Going back over history, I was delighted to track down a storify you created for the Global Classroom Chat I co-hosted with Julia Skinner, @TheHeadsOffice. Here is a link to that storify for your readers.
    The questions that can be seen were devised by Michael Graffin who oversees Global Classroom.

    I wrote a definition of culture after that chat that can be read here.
    You might be interested in tracking back to see how your own perspective has evolved since that time. Like you I love the idea of, under the iceberg is where we can find the commonalities to us as human or the humaines of who we are as people. That piece of Edna’s, that you quoted, was absolutely magnificent. I believe that global chat was instrumental in clarifying my own thinking around culture and set out on a journey to understand whanaungatanga. Even this year whanaungatanga just bubbles below in my thinking as I continuously make links to events and everyday occurrences to whanaungatanga. That global chat event reminded me about ensuring hearing all voices which resulted in my drive to search out our own Te Reo Voices on social media. This resulted in having a part of everything I do visible to ensure I can hear the voices of Tangata Whenua in my work. Again the outcome can be seen in the national teachers book I have put out for the past two years as part of Connected Educators month , or the edbooknz project last year that was underpinned by Tataiako .

    1. Hi Sonya!

      Thank you for sharing your expertise as well as links from the Global Classroom Chat that we both were involved in.

      I absolutely love how you set out your definition of culture in your blog post! "Culture is an iceberg. Above the water we can see national costumes, physical appearances, tattoos and body adornments, food and hairstyles. We can hear language and music. We can smell scents such as spices, food smells and nature smells including the different flower scents. We can taste foods that are sweet, spicy, salty, hard and soft. Below the surface we can feel joy, sadness, excitement, love and respect.
      Above the surface is the difference between us all. Below the surface is what joins us together as part of the human race. Our feelings is what makes us human. It is our treatment of the differences above the surface. Culture is our way of living. It is the beliefs and values of a group of people. It is the beliefs, values and traditions that we practise and celebrate in our daily lives. It is the core values that we all have in common such as respect, trust. beliefs, kindness and love. I think as families and individuals we evolve our own cultural practice to reflect how we are validated or what we learn. Learning about culture is important to accept the reality. “One world, Many voices.” It is about treating those differences that above the iceberg with actions of dignity and respect. It is about communication and being transparent with communication." Sonya van Schaijik (2014).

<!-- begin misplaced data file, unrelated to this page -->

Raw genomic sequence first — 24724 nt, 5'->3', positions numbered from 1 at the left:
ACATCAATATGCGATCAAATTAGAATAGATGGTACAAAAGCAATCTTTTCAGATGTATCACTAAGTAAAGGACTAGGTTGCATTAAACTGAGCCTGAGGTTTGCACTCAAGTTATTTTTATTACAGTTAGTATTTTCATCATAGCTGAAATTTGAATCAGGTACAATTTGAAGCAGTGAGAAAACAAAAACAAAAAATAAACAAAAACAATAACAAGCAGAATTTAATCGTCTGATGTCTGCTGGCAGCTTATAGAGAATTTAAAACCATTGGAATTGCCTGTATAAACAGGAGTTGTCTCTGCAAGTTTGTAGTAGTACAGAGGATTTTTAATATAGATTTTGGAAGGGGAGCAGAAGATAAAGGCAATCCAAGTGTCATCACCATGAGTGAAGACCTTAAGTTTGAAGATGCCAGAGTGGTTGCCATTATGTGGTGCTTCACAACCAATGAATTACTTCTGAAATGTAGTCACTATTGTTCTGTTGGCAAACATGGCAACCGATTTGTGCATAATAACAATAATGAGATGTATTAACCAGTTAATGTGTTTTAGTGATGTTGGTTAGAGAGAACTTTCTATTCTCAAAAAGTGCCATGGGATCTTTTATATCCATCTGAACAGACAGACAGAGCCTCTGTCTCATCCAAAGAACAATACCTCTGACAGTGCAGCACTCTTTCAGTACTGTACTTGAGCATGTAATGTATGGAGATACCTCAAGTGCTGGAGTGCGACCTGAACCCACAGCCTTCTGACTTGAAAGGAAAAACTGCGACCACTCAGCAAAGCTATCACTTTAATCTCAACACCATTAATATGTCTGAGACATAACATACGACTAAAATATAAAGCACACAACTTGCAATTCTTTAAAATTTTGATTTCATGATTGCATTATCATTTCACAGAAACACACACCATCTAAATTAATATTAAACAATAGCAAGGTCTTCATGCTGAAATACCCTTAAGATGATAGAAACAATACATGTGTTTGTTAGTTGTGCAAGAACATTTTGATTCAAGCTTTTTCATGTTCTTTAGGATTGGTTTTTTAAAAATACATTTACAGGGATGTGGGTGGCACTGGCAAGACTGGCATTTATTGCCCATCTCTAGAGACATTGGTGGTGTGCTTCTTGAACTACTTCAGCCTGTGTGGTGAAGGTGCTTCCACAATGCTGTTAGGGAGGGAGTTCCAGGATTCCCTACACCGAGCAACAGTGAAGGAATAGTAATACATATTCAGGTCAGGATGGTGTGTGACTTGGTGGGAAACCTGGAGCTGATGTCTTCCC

This definitely sums it up for me!


  4. Wow! Great blog post and comments. I love the iceberg analogy too, and will extend it to add on my thoughts here if that is ok? I think I have found a gap in the literature on cultural development (although let's be honest, I am so focused on so many things right now that I haven't really had time to explore this fully...). I've noticed that it talks about marginalisation, and assimilation, but it doesn't really address the needs and issues of those who for one reason or another have become significantly disconnected from their cultural background/schema. Like an iceberg set adrift, one that has just been dumped into the ocean, having sheared off a cliff. In my experience, kids with very transient backgrounds can feel this - a sort of cultural isolation, if their families are unable to maintain connections. Also, for those who have difficult family circumstances, this can be an issue, especially when their heritage is not shared with them. I think that the loss of a sense of who they are has a massive impact on the students and this is where the relationship that the teacher has with such students is crucial. In a sense, the school becomes the marae, and the teacher provides a classroom culture that the student can connect to... but then they move on and if they do not 'connect' to the next teacher or go with the friends they have, then a sense of belonging and value, can be elusive. I believe I am seeing this more and more, and sometimes it seems to permeate an entire family. Certainly, refugees must initially feel a sense of this when they move to a new country and are expected to adjust. In families who are just trying to survive or have dysfunctional interactions, this must exacerbate their isolation.